Although John J. Latko rarely spoke about the events he witnessed at Pearl Harbor in the first 50 years after it happened, the experience shaped who he was and decisions he made.
“When we were kids, he moved the family to rural Louisiana during the Korean War to start a business there,” said his son, John A. Latko.
“He was afraid Chicago and the East Chicago steel mills would be one of the first places they would bomb. He was so aware of what could happen, and he wanted us to be safe.”
John J. Latko, one of the last survivors of the World War II Pearl Harbor bombing who lived in Northwest Indiana, died Wednesday. The Hammond resident was 94.
Services are at 9 a.m. Monday at Burns-Kish Funeral Home, Hammond, with a Mass of Christian burial at 10 at St. Joseph Church, Hammond. Visitation is from 2 until 7 p.m. Sunday at the funeral home, with Post 369 posting colors at 6. The Indiana Chapter of Pearl Harbor Sons and Daughters will have a service at 5.
Latko, a Marine stationed on the USS West Virginia in Pearl Harbor, wrote down his memories of that day for his children. A portion of those were printed in The Times in 2011, to commemorate the 70th anniversary of the attacks.
Latko wrote that when he awoke that morning, he had planned on a day of picnicking and baseball. As he and his friends were waiting for permission to leave, planes started flying overhead.
“Our ship sounded the alarm for fire and rescue, but, before we could respond, the loud speakers blared out ‘belay that order’ and the call went out for general quarters,” he wrote. “I went to casemate 10, which was my regular 5-inch gun post. We were facing the USS Tennessee. We were tied up next to her, and we could not fire our gun without hitting her.”
He wrote of Japanese planes dive-bombing and torpedoing his ship, and the ship’s subsequent listing to the starboard side.
“To try to keep my balance, I was leaning on the nearby lockers and saying the Lord’s Prayer and thinking about my mother, who did not want me to go into the Marines.”
As the ship sank, he escaped to the USS Tennessee, returning to his ship to help the wounded and to fight fires. When the fires became too hot, he leapt onto a waiting motor launch about 20 feet from the ship.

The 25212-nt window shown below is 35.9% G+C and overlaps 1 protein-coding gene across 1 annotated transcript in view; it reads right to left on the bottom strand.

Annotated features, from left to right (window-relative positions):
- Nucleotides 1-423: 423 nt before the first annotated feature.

“I did land with my feet in the boat,” he wrote, “but my hips hit the rim of the boat. I remember I thanked God for giving me the strength to make that long jump, but I felt pain in my legs and hips. But, I was alive.”
After the war, he owned Johnny’s Tap in East Chicago and owned Rainbow Court Hotel in Hammond, La., until the family returned to Northwest Indiana shortly after the Korean War. He also worked 30 years for Mercantile National Bank.
He was preceded in death by Violet Latko, his wife of 29 years, and Genevieve Latko, his wife of 25 years.
For nearly 50 years, Latko spoke little about the events of that day. However, he chose to return to Hawaii for the 50th anniversary of the attack, and seeing other veterans there, talking with people, seemed to be a catharsis for him, his son said.
He made many return trips to Hawaii to commemorate the anniversary, most recently on the 69th anniversary. He also spoke at service organizations and schools, and was quick to give people mementos or tokens to commemorate the attacks.
He wanted to be a living example of history, his son said.
“In Hawaii, he would pass out leis that said Freedom is not Free, Keep America Alert,” his son said.
He was a good family man who was always willing to lend a hand to anyone in need. He loved to travel, and in the 1960s drove the family to Alaska to revisit places he had visited before World War II.
John A. Latko said his father was honorable, trustworthy and dependable.
“He was so many things. It wasn’t just that he was religious, or it wasn’t just that he was hard working,” he said. “The Greatest Generation," he was a good example of that. He was a very good man.”